Although many people only think of dogs and cats when they think of PAWS, many other types animals also take shelter there and are available for adoption.

FORT WALTON BEACH — Donna Kaufman chuckled as she described her morning routine, each day beginning with a quad of hungry turtles ready to greet her at the base of the animal shelter’s pond.

Kaufman, a staff member at the Panhandle Animal Welfare Society (PAWS), first began feeding the turtles at the shelter in May after she realized they had taken a liking to her and began rushing to the side of the pond as she walked past.

“When the turtles are very hungry, they might come up to me and eat food out of my hand,” Kaufman said. “It was like a turtle swarm and it marked a new Turtle Lady milestone for me.”

Although many people only think of dogs and cats when they think of PAWS, many other types animals also take shelter there and are available for adoption. Karnise Schweizer, a PAWS volunteer, said in addition to the turtles, PAWS houses rabbits, birds, hamsters, pigs and chickens.

One of the most unique was a cherry- and tomato-loving pig named Templeton who was surrendered by his owner. On July 26, he was adopted by an Alabama family with another pig and a couple of dogs.

When it comes to the turtles, there are currently four at PAWS and, even though they are adoptable, they will likely remain in the pond at the shelter for the rest of their lives.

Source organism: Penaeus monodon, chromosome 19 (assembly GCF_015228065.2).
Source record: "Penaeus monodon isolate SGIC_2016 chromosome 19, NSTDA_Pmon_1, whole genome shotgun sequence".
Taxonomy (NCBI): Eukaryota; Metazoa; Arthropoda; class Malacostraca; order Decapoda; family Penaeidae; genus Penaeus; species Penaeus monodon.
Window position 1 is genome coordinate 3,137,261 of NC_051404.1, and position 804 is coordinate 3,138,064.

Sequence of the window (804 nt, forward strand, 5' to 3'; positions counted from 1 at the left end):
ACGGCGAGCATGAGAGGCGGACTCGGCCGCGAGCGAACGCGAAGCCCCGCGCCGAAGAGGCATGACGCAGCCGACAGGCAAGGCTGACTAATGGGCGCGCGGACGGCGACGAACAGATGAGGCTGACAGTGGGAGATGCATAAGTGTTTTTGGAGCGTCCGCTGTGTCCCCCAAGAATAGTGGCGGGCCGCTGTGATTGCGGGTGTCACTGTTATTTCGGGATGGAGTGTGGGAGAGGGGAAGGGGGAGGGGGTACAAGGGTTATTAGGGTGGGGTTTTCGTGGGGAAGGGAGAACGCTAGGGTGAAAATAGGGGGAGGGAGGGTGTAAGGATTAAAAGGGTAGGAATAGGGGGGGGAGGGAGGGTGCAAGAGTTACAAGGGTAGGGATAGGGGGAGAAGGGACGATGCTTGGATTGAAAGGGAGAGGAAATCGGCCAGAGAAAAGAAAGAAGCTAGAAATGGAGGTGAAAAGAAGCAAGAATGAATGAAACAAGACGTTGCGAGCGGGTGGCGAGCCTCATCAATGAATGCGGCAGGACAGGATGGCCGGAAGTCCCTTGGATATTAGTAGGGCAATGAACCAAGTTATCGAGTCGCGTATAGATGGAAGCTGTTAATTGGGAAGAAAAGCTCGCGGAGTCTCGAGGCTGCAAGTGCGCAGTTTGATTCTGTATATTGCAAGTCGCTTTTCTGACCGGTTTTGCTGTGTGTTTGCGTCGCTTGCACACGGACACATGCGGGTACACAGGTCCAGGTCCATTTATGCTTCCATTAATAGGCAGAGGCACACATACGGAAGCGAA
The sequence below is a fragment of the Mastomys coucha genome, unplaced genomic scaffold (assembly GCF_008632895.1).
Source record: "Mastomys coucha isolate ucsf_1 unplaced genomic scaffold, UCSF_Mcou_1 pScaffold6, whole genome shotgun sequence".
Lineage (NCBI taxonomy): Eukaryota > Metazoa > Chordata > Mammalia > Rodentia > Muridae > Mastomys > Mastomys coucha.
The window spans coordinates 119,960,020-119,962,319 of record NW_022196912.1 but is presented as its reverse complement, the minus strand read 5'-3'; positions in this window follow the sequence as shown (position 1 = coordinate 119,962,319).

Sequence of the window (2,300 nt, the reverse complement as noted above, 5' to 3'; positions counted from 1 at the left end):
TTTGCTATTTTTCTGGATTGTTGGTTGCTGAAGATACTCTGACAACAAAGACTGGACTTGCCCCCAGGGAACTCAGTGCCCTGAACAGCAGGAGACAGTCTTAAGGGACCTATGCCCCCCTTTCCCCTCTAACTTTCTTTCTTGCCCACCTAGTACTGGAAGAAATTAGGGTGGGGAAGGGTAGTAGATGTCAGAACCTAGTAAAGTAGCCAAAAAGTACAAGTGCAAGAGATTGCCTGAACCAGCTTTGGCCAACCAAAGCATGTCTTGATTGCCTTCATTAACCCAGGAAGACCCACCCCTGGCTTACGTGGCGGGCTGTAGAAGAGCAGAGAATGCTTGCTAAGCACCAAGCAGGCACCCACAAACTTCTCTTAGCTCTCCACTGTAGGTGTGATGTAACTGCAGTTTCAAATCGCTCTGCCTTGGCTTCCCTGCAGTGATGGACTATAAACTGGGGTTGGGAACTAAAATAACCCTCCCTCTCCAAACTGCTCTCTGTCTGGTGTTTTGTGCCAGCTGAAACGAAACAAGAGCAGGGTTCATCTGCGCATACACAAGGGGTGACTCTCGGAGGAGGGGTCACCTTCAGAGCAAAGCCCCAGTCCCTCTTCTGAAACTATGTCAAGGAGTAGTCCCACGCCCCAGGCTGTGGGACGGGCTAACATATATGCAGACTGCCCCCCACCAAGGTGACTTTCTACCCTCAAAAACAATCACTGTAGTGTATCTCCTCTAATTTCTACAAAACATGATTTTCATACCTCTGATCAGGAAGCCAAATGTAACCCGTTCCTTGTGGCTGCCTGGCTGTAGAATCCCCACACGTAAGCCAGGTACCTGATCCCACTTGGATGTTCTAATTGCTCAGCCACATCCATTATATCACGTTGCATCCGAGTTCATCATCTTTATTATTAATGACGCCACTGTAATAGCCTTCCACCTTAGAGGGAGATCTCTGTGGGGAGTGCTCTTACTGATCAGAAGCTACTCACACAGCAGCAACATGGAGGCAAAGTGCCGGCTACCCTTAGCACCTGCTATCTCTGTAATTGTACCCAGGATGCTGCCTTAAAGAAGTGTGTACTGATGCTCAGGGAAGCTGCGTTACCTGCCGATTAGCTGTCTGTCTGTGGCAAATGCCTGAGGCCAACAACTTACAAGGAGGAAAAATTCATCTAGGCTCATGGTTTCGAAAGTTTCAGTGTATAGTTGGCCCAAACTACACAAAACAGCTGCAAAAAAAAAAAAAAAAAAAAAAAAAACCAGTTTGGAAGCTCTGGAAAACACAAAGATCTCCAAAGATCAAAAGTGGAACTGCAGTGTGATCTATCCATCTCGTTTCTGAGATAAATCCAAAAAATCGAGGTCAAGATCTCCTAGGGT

“Nobody’s interested in taking them,” Kaufman said about the turtles. “People get turtles when they’re small then abandon them when they get bigger.”

One of the most recent additions to the PAWS family is an African spurred tortoise. PAWS staff found the tortoise on the doorstep of the main office, but they still don’t know where he came from. Kaufman said he looked like a concrete statue until he moved his head, and she realized otherwise. He doesn’t have a name yet, but Kaufman calls him Tortie.

Even in the most unexpected cases, such as the recent intake of more 80 dogs and cats at once, the staff and volunteers work hard to care for each and every animal housed at PAWS.

Dee Thompson, director of PAWS, said some people have misconceptions about what happens to the animals at the shelter. Thompson said, however, she and her staff try to find a home for every one, which can be hard.

“We have our policies, so if the animal bites, we can’t directly offer it to the public,” Thompson said. “There aren’t a lot of homes for the quantity of animals being born, which is why we tell people to spay and neuter their pets. We work hard to make sure that every animal in this shelter finds their forever home.”